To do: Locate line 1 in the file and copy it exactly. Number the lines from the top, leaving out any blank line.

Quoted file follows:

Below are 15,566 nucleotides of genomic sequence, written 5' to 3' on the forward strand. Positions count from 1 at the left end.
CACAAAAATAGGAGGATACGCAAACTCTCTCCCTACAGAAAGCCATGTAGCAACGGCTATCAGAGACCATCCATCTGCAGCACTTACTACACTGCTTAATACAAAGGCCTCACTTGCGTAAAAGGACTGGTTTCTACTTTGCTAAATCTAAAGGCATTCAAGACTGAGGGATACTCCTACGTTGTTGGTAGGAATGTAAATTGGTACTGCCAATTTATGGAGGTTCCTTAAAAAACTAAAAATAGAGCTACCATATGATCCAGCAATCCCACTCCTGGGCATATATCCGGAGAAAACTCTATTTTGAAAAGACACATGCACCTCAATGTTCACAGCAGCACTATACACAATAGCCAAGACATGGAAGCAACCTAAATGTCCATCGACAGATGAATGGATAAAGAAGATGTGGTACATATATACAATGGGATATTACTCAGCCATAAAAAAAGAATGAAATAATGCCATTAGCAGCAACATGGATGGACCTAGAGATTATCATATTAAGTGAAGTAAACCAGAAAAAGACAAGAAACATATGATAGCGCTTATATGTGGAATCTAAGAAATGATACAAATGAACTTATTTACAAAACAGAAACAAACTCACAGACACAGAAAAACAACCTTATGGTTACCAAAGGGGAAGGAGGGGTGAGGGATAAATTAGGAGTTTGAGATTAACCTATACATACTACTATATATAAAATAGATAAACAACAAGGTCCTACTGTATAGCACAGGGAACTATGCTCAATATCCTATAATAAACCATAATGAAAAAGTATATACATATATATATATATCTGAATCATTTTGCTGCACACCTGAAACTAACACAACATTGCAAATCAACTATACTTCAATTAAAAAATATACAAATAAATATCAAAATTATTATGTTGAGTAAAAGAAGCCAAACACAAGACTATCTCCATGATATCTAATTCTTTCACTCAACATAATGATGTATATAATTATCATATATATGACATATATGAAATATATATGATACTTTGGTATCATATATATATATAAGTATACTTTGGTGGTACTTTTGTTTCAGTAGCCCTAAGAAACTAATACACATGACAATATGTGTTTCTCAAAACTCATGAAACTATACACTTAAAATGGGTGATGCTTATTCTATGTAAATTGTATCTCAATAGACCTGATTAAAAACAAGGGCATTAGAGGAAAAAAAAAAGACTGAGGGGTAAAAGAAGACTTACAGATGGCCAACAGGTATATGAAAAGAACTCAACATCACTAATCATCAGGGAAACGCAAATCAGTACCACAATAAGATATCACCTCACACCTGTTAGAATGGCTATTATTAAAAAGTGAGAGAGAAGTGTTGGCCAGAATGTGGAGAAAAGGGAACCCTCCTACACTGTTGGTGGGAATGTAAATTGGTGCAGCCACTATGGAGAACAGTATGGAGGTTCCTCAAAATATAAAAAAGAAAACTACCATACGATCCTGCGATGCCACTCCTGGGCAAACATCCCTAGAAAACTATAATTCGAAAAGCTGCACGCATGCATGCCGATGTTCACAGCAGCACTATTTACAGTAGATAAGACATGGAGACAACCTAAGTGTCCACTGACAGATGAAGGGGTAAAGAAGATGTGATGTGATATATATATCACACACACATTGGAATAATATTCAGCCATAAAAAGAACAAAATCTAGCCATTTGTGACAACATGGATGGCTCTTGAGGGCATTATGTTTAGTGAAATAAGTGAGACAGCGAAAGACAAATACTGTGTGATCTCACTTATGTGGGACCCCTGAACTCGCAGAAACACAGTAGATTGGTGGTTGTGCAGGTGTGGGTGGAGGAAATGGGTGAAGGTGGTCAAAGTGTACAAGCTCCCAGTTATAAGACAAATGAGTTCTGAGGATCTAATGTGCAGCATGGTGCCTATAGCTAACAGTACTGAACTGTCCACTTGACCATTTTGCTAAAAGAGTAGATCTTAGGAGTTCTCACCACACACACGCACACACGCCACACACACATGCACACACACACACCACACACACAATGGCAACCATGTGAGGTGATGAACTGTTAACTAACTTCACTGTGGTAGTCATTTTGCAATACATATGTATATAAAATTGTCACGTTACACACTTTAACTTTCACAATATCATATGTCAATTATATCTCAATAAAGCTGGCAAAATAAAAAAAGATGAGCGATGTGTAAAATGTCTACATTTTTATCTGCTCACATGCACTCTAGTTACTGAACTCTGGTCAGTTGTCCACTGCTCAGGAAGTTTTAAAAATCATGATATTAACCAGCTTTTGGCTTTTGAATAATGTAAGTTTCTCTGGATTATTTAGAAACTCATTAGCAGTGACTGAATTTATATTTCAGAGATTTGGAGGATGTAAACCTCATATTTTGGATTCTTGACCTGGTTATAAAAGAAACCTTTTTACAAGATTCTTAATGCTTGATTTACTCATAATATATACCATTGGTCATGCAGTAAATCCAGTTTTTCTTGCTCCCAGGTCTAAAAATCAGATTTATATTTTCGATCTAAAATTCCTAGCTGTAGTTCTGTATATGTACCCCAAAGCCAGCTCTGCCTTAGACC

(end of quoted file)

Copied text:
Below are 15,566 nucleotides of genomic sequence, written 5' to 3' on the forward strand. Positions count from 1 at the left end.